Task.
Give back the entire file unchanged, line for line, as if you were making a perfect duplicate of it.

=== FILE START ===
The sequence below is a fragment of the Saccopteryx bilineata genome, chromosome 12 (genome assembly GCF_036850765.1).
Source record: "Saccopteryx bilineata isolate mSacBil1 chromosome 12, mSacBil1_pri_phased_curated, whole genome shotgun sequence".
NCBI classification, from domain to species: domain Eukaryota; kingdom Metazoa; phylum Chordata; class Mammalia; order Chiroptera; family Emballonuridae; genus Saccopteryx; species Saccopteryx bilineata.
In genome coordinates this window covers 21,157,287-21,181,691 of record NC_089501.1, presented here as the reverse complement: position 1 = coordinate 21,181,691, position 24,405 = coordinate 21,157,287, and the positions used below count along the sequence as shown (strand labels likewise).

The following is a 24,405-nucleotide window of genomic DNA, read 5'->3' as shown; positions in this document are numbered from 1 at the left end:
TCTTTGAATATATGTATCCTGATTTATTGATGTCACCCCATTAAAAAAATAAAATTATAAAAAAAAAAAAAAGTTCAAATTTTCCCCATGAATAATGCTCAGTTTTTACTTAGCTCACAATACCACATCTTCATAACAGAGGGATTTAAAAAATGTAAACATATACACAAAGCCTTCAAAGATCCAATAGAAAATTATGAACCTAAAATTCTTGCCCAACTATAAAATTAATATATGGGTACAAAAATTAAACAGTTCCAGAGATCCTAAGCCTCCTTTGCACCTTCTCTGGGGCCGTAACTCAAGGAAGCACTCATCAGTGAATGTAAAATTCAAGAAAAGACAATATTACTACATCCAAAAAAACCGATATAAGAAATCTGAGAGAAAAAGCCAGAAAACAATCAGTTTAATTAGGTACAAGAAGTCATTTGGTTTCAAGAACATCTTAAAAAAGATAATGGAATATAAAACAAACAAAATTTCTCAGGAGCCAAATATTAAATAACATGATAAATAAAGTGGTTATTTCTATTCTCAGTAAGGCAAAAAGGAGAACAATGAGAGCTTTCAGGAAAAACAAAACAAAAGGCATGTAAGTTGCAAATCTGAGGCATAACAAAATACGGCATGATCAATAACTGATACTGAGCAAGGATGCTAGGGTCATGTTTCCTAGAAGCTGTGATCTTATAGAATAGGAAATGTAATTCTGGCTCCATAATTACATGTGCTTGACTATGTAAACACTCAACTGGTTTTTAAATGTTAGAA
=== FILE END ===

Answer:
The sequence below is a fragment of the Saccopteryx bilineata genome, chromosome 12 (genome assembly GCF_036850765.1).
Source record: "Saccopteryx bilineata isolate mSacBil1 chromosome 12, mSacBil1_pri_phased_curated, whole genome shotgun sequence".
NCBI classification, from domain to species: domain Eukaryota; kingdom Metazoa; phylum Chordata; class Mammalia; order Chiroptera; family Emballonuridae; genus Saccopteryx; species Saccopteryx bilineata.
In genome coordinates this window covers 21,157,287-21,181,691 of record NC_089501.1, presented here as the reverse complement: position 1 = coordinate 21,181,691, position 24,405 = coordinate 21,157,287, and the positions used below count along the sequence as shown (strand labels likewise).

The following is a 24,405-nucleotide window of genomic DNA, read 5'->3' as shown; positions in this document are numbered from 1 at the left end:
TCTTTGAATATATGTATCCTGATTTATTGATGTCACCCCATTAAAAAAATAAAATTATAAAAAAAAAAAAAAGTTCAAATTTTCCCCATGAATAATGCTCAGTTTTTACTTAGCTCACAATACCACATCTTCATAACAGAGGGATTTAAAAAATGTAAACATATACACAAAGCCTTCAAAGATCCAATAGAAAATTATGAACCTAAAATTCTTGCCCAACTATAAAATTAATATATGGGTACAAAAATTAAACAGTTCCAGAGATCCTAAGCCTCCTTTGCACCTTCTCTGGGGCCGTAACTCAAGGAAGCACTCATCAGTGAATGTAAAATTCAAGAAAAGACAATATTACTACATCCAAAAAAACCGATATAAGAAATCTGAGAGAAAAAGCCAGAAAACAATCAGTTTAATTAGGTACAAGAAGTCATTTGGTTTCAAGAACATCTTAAAAAAGATAATGGAATATAAAACAAACAAAATTTCTCAGGAGCCAAATATTAAATAACATGATAAATAAAGTGGTTATTTCTATTCTCAGTAAGGCAAAAAGGAGAACAATGAGAGCTTTCAGGAAAAACAAAACAAAAGGCATGTAAGTTGCAAATCTGAGGCATAACAAAATACGGCATGATCAATAACTGATACTGAGCAAGGATGCTAGGGTCATGTTTCCTAGAAGCTGTGATCTTATAGAATAGGAAATGTAATTCTGGCTCCATAATTACATGTGCTTGACTATGTAAACACTCAACTGGTTTTTAAATGTTAGAA